Media & Mayhem Presentation at Goodwill Industries of Greater Cleveland & East Central Ohio, Inc.
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Media & Mayhem Presentation at Goodwill Industries of Greater Cleveland & East Central Ohio, Inc.

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    Media & Mayhem Presentation at Goodwill Industries of Greater Cleveland & East Central Ohio, Inc. Media & Mayhem Presentation at Goodwill Industries of Greater Cleveland & East Central Ohio, Inc. Presentation Transcript

    • Media & Mayhem Sept. 12, 2011 Misty Fry, Public Relations Manager Michael Schwabe, Account Manager
    • Howdy! And welcome! All media exist to invest our lives with artificial perceptions and arbitrary values. - Marshall McLuhan
    • Howdy! And welcome!
    • Today’s media landscape
    • What you’re up against
    • What you’re up against 24/7 – 365 Continuous publication Compressed publication times Shrinking newsrooms Multiple platforms – print, websites, blogs, social media, videos News spreads at broadband speed
    • What you’re up against
      • It’s not just about traditional outlets
      • Everyone is a publisher
      • Bloggers
      • Citizen journalists
      • Social media
      • Reader comments
    • The playing field
    • The risk It’s always a risk to speak to the press. They are likely to report what you say. - Hubert H. Humphrey
    • What’s newsworthy?
    • Journalist’s perspective Their job? To tell THEIR story, not YOUR story
    • The good, the bad and the ugly
      • The Good – the ideal reporter
      • Curious, balanced, understands big picture, skeptical
      • The Bad – the not-so-ideal reporter
      • Biased, uninformed, unwilling to learn
      • The Ugly – the less than not-so-ideal reporter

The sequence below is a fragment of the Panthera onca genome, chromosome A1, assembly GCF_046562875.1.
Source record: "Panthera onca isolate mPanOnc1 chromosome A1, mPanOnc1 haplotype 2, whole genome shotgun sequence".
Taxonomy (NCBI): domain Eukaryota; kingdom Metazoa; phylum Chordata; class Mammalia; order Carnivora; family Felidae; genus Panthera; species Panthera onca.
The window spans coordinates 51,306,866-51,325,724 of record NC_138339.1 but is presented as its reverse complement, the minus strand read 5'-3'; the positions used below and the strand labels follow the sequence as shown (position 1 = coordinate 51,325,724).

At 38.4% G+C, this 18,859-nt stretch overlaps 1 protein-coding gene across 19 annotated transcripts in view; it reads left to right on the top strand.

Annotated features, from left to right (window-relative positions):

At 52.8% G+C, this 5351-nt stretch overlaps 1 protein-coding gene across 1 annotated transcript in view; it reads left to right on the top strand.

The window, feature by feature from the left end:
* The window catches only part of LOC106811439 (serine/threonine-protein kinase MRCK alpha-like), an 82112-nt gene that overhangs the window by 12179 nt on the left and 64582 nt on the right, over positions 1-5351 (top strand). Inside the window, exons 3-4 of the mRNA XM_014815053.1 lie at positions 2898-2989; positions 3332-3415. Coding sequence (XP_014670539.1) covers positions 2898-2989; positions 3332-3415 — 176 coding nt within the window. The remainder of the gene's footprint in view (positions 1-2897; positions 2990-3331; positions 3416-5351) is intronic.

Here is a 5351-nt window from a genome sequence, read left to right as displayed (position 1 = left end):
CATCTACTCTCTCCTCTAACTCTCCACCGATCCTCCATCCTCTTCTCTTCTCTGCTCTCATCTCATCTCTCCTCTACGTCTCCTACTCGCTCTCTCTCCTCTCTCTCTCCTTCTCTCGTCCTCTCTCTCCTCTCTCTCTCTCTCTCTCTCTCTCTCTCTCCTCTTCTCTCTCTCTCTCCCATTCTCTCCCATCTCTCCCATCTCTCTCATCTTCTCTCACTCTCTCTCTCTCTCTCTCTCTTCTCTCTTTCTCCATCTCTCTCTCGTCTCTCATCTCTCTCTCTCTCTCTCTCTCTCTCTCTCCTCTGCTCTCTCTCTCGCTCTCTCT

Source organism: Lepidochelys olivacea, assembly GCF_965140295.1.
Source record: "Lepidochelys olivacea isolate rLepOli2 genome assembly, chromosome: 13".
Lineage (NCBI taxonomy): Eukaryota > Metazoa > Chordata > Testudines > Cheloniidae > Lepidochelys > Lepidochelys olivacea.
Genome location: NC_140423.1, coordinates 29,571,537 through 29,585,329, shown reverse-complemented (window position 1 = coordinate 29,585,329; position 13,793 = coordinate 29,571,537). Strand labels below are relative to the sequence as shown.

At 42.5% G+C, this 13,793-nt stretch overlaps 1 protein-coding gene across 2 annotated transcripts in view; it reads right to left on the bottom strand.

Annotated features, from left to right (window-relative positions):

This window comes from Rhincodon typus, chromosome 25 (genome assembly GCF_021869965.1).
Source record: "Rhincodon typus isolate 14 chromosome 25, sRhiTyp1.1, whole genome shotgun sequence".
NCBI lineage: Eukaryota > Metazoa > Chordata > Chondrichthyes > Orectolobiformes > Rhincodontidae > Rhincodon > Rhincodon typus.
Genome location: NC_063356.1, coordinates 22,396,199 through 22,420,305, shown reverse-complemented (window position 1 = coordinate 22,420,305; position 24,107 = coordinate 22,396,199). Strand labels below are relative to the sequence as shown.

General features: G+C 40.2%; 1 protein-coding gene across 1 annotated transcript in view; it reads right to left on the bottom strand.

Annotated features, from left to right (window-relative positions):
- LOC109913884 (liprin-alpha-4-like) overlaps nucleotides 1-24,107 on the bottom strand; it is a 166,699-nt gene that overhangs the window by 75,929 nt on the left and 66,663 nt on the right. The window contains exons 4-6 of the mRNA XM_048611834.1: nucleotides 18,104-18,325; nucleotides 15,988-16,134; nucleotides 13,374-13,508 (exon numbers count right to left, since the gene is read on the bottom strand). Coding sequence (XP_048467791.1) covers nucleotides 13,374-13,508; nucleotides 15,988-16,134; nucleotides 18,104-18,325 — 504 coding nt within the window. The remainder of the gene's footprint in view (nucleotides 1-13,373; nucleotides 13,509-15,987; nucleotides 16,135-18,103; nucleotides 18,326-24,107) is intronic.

• Confrontational, argumentative, only preconceived notions
    • What drives a journalist
      • At the end of the day, it’s about:
      • The story
      • The byline
      • The headline
    • The DOs
    • The 5Cs
      • As a strong baseline, be:
      • Clear
      • Concise
      • Complete
      • Consistent
      • Current
    • How to get it right
      • Do:
      • Talk in sound bites
      • Get your message in early
      • Remember to use key messages
      • Paint a picture – use analogies, stories and examples to illustrate a point
    • How to get it right
      • Do:
      • Be enthusiastic and animated
      • Stand up during phone interviews
      • Be cordial and complimentary
      • Listen carefully
      • Have developed responses (that you’ve practiced) to difficult questions
    • How to get it right
      • Do:
      • Give appropriate detail
      • Provide background and framing as appropriate
      • Respect deadlines
      • BE PREPARED
      • REHEARSE
    • The DON’Ts
    • Don’t say “No comment”
    • Build a bridge
      • Use a bridging statement
      • The fact is…
      • That’s why it’s important to…
      • Let’s circle back to what I mentioned earlier…
      • The larger question is…
      • Although I’m not able to answer that question, I can say…